IN the next phase of the battle over who determines what’s hot, combat is about to cross from the desktop to the street.
New generations of wireless Internet-connected devices will vault the Web’s customized radio services into places where broadcast radio is still dominant: in cars for example. “All of a sudden the competition for your ear there changes dramatically,” Mr. Westergren said. “The FM station then has to compete with a personalized service that you’ve crafted for yourself. That’s a watershed moment.”
Personalized recommendation services like MyStrands are already building a presence on hand-held mobile devices. Microsoft plans to make fan recommendations a key feature in the device it is designing in hopes of unseating Apple Computer’s iPod. According to regulatory filings, its as-yet-unreleased Zune portable music player will enable fans to play D.J., letting users stream music to others with devices nearby.
MyStrands, based in Corvallis, Ore., plans to allow fans to influence the music played at nightclubs equipped with its new application. The system, currently being tested at a handful of outlets like DoHwa, a Korean restaurant in the West Village, lets patrons send a text message to a screen, identifying their favorite artist. The screen displays album artwork from the selected artist and the name of the fan who entered it. As conversational icebreakers go, most bars have seen a lot worse.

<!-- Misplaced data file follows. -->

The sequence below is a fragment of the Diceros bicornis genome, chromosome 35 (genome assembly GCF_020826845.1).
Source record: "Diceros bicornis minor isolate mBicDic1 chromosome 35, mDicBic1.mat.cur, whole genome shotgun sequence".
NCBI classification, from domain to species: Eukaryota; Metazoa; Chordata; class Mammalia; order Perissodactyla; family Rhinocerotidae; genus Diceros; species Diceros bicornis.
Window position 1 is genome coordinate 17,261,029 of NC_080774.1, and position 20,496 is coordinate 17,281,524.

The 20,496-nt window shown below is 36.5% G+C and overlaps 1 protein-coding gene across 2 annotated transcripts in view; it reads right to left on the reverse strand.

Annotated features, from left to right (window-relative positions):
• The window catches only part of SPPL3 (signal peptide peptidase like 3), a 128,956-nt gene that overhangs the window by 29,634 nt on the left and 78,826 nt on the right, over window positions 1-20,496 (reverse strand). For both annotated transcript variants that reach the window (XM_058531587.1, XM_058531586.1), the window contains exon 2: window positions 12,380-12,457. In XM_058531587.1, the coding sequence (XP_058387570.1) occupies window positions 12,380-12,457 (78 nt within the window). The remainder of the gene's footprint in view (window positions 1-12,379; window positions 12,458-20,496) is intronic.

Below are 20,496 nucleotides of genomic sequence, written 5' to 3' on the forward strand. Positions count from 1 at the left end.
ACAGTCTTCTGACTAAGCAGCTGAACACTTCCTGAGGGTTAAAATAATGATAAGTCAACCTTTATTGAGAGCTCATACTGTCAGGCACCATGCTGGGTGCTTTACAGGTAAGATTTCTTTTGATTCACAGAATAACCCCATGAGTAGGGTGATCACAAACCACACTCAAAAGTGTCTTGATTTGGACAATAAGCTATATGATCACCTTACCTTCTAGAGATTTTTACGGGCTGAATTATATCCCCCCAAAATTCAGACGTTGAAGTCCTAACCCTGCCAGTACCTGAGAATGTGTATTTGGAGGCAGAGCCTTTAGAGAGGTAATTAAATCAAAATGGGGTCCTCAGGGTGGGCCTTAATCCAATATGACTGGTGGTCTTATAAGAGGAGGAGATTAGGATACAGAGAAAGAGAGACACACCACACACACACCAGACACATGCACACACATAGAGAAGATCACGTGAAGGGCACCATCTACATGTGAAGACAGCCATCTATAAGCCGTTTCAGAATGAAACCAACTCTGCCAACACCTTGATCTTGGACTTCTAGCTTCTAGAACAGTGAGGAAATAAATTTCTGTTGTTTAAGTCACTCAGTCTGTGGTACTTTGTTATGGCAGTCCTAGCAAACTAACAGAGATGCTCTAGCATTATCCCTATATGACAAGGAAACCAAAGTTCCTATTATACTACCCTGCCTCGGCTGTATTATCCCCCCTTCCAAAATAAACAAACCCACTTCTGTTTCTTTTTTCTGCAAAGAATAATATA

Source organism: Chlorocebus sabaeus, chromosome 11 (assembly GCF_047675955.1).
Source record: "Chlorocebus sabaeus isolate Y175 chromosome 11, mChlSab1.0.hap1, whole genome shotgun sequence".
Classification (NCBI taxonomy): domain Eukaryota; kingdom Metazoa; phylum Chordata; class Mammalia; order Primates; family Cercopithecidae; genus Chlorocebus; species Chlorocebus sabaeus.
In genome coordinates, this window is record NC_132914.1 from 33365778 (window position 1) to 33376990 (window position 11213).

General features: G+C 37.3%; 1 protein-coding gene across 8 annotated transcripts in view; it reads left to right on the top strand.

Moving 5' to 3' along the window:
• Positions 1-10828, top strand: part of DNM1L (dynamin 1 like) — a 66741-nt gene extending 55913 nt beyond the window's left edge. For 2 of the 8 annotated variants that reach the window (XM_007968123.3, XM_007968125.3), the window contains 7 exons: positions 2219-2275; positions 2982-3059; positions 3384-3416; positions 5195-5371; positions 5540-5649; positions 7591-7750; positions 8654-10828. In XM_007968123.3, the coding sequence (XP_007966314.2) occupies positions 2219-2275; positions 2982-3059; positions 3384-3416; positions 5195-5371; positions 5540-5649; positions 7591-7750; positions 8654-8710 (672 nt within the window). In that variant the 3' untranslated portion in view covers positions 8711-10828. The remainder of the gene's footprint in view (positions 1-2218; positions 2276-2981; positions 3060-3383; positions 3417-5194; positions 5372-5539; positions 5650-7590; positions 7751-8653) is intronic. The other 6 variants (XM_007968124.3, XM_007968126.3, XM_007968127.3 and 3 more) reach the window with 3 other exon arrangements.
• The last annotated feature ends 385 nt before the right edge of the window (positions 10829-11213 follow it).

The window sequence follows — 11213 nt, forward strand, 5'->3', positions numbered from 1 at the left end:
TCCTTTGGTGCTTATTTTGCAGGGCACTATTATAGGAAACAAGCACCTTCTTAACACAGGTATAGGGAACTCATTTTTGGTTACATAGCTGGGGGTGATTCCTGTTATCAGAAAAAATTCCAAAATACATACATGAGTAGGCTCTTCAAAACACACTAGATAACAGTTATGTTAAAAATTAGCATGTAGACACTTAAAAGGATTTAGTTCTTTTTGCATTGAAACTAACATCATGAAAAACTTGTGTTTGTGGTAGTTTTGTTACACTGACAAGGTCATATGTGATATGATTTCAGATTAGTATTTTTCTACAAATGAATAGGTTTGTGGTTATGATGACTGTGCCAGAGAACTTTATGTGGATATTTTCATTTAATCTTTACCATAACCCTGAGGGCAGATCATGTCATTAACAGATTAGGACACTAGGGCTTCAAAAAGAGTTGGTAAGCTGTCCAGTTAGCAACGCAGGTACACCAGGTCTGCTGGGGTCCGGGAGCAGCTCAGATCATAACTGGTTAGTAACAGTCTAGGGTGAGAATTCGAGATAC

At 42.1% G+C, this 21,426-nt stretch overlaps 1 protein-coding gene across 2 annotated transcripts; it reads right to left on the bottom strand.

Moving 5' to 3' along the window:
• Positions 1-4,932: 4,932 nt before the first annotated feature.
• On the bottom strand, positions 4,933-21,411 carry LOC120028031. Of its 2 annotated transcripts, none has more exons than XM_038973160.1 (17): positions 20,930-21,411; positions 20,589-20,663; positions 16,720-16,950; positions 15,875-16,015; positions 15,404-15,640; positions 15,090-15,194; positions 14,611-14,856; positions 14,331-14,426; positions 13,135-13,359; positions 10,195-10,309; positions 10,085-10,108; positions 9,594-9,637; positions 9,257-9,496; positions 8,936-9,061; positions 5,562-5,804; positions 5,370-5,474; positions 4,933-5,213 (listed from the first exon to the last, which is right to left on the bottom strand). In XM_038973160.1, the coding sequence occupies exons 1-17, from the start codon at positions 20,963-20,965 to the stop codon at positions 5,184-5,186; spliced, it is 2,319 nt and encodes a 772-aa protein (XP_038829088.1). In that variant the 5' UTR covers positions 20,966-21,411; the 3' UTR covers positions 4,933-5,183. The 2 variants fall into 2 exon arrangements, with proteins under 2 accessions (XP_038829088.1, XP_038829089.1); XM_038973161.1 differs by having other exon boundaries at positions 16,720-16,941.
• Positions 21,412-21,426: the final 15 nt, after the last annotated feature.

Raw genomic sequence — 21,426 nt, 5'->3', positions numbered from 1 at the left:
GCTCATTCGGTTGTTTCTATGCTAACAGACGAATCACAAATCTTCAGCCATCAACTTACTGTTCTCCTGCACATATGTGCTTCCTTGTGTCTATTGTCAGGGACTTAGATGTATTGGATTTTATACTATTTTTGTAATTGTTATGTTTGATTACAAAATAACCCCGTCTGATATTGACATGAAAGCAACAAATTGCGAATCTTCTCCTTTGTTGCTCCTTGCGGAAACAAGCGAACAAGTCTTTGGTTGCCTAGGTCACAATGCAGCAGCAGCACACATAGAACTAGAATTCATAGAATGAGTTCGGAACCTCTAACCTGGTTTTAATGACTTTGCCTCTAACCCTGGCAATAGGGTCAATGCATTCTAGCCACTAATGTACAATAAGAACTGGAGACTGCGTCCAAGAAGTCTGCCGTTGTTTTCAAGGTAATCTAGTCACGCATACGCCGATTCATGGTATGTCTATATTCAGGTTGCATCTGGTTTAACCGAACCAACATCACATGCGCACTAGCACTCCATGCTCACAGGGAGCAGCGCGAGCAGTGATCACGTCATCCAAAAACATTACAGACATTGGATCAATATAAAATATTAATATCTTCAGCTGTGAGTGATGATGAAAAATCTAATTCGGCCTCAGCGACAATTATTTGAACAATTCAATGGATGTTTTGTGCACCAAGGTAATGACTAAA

“Instead of trying to personalize a stream of music to one person, what we’re trying to do is create a sequence of music that a group of people can be liking,” said Francisco Martin, MyStrands’ chief executive. Then, turning philosophical, he added: “The human being is very social. Music is not only for yourself. What people really want is to share their tastes.” Autor: Jeff Leeds